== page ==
The 2013 Pitchfork Music Festival was marked by hot and windy days and rainy nights.
Each headliner’s fate was in the hands of the weather gods. On Friday, Bjork was cut four songs short, before an epic rainstorm hit the city. (Pearl Jam, playing Wrigley Field a few miles away, took a two-plus hour rain delay, then played until 2 a.m., while Phish’s show at Northerly Island ended early.)
On Saturday at Pitchfork, Belle & Sebastian’s simple pop songs depicting life in Glasgow were of a much different sort than Bjork’s arty compositions or R. Kelly’s sex-infused R&B.
Songwriter Stuart Murdoch led the band through “I’m a Cuckoo,” from 2003’s Dear Catastrophe Waitress, and danced blithely around the stage.
“I love this place, look at you,” he told the crowd before “The Stars of Track and Field,” one of the group’s most popular songs from 1996’s If You’re Feeling Sinister. “[On tour] I know I can [play] a song from Sinister and I will just disappear back into that time,” Murdoch said in a documentary.
The band pulled from 1998’s The Boy with an Arab Strap for “Dirty Dream Number Two,” on which Murdoch invited an audience member named Laura to the stage to sing.
“I went on your city bike,” Murdoch told the crowd, referring to Chicago’s new Divvy bike-sharing program. “I felt Chicago was a calming experience.”
Earlier on Saturday, the Minnesota trio Low brought subtle arrangements, deep harmonies and expertly crafted songs to the shaded Blue stage.
“Greetings from Lake Superior,” said guitarist Alan Sparhawk.
On “Plastic Cup,” from band’s tenth album, The Invisible Way (produced by Wilco’s Jeff Tweedy), Sparhawk told the story of a plastic cup. “They’ll probably dig it up a thousand years from now,” he sang. “They’ll probably wonder what the hell we used it for.”
On the soulful hymn “Holy Ghost,” which Mavis Staples recorded for her second Tweedy-produced album, One True Vine, Low’s Mimi Parker touched on the band’s spiritual side.
“Tonight you will be mine,” sang Sparhawk over a repetitive beat on “Monkey,” one of two Low songs covered by Robert Plant on his 2010 album, Band of Joy.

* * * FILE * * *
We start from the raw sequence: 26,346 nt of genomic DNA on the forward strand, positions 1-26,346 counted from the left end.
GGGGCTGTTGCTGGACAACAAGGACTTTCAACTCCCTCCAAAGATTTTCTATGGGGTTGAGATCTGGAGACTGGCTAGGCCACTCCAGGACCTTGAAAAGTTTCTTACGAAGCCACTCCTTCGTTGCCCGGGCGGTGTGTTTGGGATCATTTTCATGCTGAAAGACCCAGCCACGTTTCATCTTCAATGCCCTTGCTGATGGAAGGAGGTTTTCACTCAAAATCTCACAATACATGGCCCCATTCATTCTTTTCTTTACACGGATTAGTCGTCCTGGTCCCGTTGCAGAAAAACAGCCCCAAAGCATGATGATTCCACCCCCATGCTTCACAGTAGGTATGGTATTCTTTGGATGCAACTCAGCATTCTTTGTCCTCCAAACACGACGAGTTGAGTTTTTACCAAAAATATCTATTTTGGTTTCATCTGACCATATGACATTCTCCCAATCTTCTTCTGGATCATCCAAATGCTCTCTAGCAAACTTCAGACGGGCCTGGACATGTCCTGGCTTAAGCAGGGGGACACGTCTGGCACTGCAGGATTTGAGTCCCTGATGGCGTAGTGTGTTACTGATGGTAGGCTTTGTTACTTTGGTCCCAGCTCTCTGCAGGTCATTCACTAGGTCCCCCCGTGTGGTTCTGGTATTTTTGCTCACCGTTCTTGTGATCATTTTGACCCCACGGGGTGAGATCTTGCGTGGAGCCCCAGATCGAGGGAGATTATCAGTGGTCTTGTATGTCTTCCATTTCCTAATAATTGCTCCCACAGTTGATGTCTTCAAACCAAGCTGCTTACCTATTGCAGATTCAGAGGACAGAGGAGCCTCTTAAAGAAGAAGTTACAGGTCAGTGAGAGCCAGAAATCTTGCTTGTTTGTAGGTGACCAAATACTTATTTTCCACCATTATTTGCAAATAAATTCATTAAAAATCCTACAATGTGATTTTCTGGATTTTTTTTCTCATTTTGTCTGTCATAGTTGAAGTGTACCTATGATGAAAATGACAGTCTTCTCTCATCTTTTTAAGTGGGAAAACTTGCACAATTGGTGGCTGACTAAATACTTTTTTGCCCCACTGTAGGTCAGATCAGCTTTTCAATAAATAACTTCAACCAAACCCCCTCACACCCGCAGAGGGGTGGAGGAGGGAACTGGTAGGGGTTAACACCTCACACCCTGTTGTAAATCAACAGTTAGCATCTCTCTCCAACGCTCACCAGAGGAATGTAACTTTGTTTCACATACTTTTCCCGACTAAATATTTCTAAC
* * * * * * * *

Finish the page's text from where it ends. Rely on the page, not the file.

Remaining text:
“It’s a good night, you’re among friends, I can feel that,” Sparhawk told the crowd.
On Saturday afternoon, the English band Savages, who were featured in an excellent cover story on Pitchfork’s website, showed why they have come very far, very quickly. Their taut post-punk set was one of the weekend’s most impressive.
Sunday at the festival was mostly cloudy, a respite from the sun and wind of the previous day.
Yo La Tengo’s afternoon set went from folky minimalism to full-tilt noise-rock.
Guitarist Ira Kaplan, with a pair of beat-up Fender blackface amps, started the band off with “Stupid Things” from its new album Fade. “I always know that when we wake up, you’re mine,” he sang over a looping bass sample.
The group’s bassist James McNew sang “Stockholm Syndrome,” while Kaplan took “Autumn Sweater,” both off 1997’s I Can Hear the Heart Beating as One.
“We’d like to thank Al Roker for the clouds,” joked Kaplan, as Chicago’s 1st Ward Alderman, Joe Moreno, chuckled from the side of the stage.
Kaplan picked up a vintage Gibson acoustic for “The Point of It,” also from Fade. “We’re glad to be opening for R. Kelly again,” Kaplan said later, in one of the day’s many R. Kelly jokes. “We toured Europe together in ’96.”
Multi-instrumentalist Georgia Hubley sang “Tom Courtenay,” in a slow rendition reminiscent of Nico.
“I’ll Be Around,” from Fade, was one of the quietest songs of the weekend. In the silence, you could hear a light breeze in the trees. When a train rushed by, it was startlingly loud. “When I stare into space, I’m looking for you,” sang Kaplan. In part of the park, it started to rain, while the sun crept through in other spots.
Elsewhere on Sunday, the L.A. pop star-in-the-making Sky Ferreira seemed to be more interested in Lil B’s set across the park, while Toro Y Moi, four guys from South Carolina, played a funky modern version of disco on the main stage.
The implacable M.I.A. gave an inspired performance, despite technical difficulties, while Glass Candy’s upbeat techno-disco was a surprise highlight.
The festival’s final attraction, R. Kelly, was at home as Chicago’s “King of R&B.”
“Can I get a towel to wipe my face?” he sang, seeming, in some ways, to be asking forgiveness for his sins.
After a long weekend, perhaps he was asking for the rest of us, too.